12. Bob Cleek

    Proportional Dividers

    Yes, it's easy to do the math to get a decimal equivalent, but there are a lot of other settings where the chart is really handy. Older K&E 10" Paragon decimal scaled proportional dividers came with a fabric-hinged folding cardboard chart (which is often lost and missing) and the later models have the settings "cheat sheet" on a piece of metal attached to the bottom of the case. If all else fails, a bit of googling should turn up a copy of the "cheat sheet" easily enough, or, at worst, a photo of the bottom of the case with a readable settings plate.
  13. Bob Cleek

    Proportional Dividers

    I was rather surprised that some modelers weren't familiar with the proportional dividers. I find them essential. I suppose because I do a lot of scratch work and I find myself redrawing lines published in old books (Chapelle, etc.) that will be prints of larger drawings reproduced without regard to scale. With a good set of proportional dividers, all you need is a single identified measurement (a non-fractional measurement is best) and with your dividers set to your working scale, away you go! Just take a distance from the page in the book and the other side gives you the distance to the scale you've set. There are, as mentioned, a lot of other things you can do with them as well, such as drawing a square with the same area as a particular circle and vice versa, but I've yet to learn who really needs to do that. I collect fine drafting instruments for my own use. Most I've bought on fleaBay and I check for listings frequently. I'll pass on that the prices do vary wildly, depending on condition, quality and rarity. Condition may not always be a relevant factor if you are looking for a "user." Some oaf may have scratched his name into the instrument and/or the case may be in rough shape. That can mean a $100 or $150 reduction, leaving what would be a "mint" $200 instrument going for only $50, yet be entirely satisfactory for use nonetheless. The proportional dividers that you want to look for are the 10" pairs with "110 scaling" or "decimal scaling." This scaling permits setting proportions in "decimal equivalents" (e.g. 1/2 = .50) These instruments will have rack and pinion geared adjustment and Vernier adjustment to decimals out to .0005 (If memory serves... perhaps there's an extra zero in there... don't hold me to it.) These instruments will be manufactured by Keuffel and Esser and Bowen in straight point configuration and right angle point configurations (as pictured above.) You will likely never see a right angle pointed set on fleaBay. They are extremely rare. I expect that at some time Dietzgen made decimal equivalent scaled proportional dividers, but I've never seen a set on fleaBay. The most commonly offered are the K&E 10" "Paragon" decimal scaled models. "Paragon" was K&E's top of the line series of instruments and the "110" decimal equivalent scaled dividers were only offered in the "Paragon" line. They are made of "German silver," which is an alloy of nickel and copper, much similar to monel. Their "Parogon" were made of cold rolled German silver and hand fitted. (Each will bear matching part serial numbers. They were sold in silk velvet lined cases. The back of the case in newer production has a metal plate on the bottom with all the various decimal equivalents etched in it, which is quite helpful. Older models have a cardboard insert (often missing) that has the same information. (The information is easily found on line in any event.) There are also commonly 6" and 7.5" proportional dividers. The 7.5" models do come with rack and pinion adjustment but not with the more accurate Vernier adjustment feature. They are, however, useable. The 6" models do not have rack and pinion adjustment and neither do some of the 7.5" models. Don't waste your money on anything that does not have rack and pinion adjustment. While useable, the "slide" adjustment models aren't anywhere near as accurate. Similarly, pay the few extra bucks for the "110" decimal scaling. The other proportional dividers have scaling that corresponds to fractions 1/2, 1/3, 1/4 and so on, and settings in between are "by guess and by golly." Also, you will see "Russian Navy" and "Weems and Plath" proportional dividers offered. Take a pass on these because they are "navigational dividers" and, although they work the same and are useable, they are scaled for "time" and "distance" proportions for use on maps and their scaling isn't useful for modeling measurement conversions. (You can adjust them for plans measurement conversions by comparison to a rule and/or tick strips, but this is rather tedious) In summary, what you want to look for on eBay is a Keuffel and Esser 10" "Paragon" proportional divider with "110" decimal scaling. They are relatively common because they were the "professional's choice" for many years. A "mint" example with an excellent case will sell for as much as $225, but very "clean" examples regularly go for around $125 at the moment. Examples that are a bit "rough," mainly due to a work case, can be had for $75 or even $50. If you work from drawings to the scale you are building (i.e. as with kit plans,) you can live without a proportional divider, but if you are working from plans in one scale (or no scale, as in many lines drawings found in old books,) you will be amazed at how you ever before lived without them. Yes, you can measure a distance and then punch that into a calculator and then measure off the result, over and over again, or you can set your dividers once and then simply measure the drawing at one end of the dividers and have the proportional distance simultaneously provided between the points of the other end of the dividers. It doesn't get any faster or simpler than that.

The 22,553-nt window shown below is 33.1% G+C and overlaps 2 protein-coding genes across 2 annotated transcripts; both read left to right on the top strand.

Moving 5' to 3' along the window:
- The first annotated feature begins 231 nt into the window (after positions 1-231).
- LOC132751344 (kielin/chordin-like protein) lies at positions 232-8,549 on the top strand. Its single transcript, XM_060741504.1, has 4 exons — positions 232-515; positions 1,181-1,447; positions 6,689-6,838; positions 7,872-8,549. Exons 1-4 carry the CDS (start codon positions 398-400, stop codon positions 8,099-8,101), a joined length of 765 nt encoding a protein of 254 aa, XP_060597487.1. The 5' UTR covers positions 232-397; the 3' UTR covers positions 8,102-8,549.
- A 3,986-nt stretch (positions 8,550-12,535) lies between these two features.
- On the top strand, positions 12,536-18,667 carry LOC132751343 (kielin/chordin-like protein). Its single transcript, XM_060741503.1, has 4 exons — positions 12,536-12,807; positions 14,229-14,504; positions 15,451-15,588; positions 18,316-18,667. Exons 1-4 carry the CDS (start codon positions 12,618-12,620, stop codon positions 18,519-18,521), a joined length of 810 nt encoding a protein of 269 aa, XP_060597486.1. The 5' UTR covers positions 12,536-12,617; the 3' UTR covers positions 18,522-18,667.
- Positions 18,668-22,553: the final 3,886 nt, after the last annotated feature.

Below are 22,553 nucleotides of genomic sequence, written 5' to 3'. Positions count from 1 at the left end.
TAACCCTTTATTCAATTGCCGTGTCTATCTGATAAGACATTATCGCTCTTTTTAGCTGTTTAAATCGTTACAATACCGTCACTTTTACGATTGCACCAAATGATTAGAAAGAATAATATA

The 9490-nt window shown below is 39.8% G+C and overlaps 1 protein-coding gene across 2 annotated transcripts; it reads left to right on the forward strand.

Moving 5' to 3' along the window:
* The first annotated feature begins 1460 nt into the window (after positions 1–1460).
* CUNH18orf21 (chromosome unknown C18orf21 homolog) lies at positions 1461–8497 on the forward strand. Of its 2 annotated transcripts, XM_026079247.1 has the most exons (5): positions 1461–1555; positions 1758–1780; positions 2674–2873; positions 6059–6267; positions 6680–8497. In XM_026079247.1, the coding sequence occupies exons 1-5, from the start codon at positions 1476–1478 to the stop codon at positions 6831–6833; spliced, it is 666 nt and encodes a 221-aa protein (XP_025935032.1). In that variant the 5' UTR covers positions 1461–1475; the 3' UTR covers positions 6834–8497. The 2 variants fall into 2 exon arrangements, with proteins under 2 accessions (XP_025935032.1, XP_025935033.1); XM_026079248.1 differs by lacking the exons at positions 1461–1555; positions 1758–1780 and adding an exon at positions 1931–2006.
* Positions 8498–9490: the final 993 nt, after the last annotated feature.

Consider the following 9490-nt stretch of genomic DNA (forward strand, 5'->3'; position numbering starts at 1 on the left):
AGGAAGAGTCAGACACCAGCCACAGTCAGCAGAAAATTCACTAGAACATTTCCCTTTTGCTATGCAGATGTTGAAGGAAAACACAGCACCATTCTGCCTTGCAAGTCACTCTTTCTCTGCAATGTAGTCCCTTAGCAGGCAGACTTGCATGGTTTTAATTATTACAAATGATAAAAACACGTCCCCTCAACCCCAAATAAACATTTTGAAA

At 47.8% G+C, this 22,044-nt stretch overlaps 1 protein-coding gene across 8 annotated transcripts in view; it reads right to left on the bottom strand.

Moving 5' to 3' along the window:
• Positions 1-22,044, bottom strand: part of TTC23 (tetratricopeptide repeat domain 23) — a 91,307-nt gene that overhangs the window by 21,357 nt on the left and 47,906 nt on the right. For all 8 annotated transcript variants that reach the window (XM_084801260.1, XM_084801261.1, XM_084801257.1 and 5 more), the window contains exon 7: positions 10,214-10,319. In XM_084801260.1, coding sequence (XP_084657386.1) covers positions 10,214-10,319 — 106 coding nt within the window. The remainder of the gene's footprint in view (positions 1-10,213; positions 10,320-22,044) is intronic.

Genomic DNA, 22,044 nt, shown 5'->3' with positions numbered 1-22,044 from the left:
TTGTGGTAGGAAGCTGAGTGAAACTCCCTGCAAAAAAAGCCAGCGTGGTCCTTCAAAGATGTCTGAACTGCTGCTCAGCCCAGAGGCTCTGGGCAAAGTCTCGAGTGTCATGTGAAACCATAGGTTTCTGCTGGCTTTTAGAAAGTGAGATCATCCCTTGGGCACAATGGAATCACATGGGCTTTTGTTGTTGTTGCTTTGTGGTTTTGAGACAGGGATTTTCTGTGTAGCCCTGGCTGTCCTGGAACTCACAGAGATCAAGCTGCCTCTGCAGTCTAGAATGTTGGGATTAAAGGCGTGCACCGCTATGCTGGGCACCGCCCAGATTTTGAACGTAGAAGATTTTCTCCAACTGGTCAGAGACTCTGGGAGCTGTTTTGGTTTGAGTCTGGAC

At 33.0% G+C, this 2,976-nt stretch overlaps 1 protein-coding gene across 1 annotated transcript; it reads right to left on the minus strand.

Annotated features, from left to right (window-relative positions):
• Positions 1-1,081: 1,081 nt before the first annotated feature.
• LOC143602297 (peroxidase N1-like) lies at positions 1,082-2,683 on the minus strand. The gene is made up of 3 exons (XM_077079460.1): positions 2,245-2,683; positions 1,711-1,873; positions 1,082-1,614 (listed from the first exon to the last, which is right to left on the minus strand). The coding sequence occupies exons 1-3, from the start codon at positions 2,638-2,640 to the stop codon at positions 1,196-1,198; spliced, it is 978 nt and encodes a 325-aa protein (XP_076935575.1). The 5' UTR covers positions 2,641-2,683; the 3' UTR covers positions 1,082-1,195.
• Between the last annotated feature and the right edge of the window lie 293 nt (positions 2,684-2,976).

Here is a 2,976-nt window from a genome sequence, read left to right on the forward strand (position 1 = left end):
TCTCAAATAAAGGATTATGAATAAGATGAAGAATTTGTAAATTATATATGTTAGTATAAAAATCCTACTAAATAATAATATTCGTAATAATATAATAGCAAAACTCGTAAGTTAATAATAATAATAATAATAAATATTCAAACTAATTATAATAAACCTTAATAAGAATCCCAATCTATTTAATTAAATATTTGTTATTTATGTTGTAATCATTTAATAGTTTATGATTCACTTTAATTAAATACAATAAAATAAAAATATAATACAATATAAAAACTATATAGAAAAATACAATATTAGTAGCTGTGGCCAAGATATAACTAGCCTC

14. There's no such thing as too many tools and those pictured above are very nice, but before those were available, I just used a plain "cheapo" pin vise (the ones without the rotating knobs on the ends, etc.) into which I chucked the bit and then just chucked the whole pin vise in my drill press chuck. It worked like a charm. Unless precision drilling is required, as with very small holes to be threaded or where depth and perpendicularity is critical, I usually do all small diameter drilling by hand. I save a lot on drill bits that way! I also made up a ring clamp holder for my Foredom hand-pieces which mounts on the tool-post of my 12" Craftsman/Atlas lathe. The hand-pieces will accommodate fine size drill bits in collets or small chucks. The Foredom foot pedal can keep speeds down for delicate work (avoiding broken bits) and with the hand-piece in the cross-slide on the lathe, you can drill fine work very precisely and even use it as a tool-post grinder.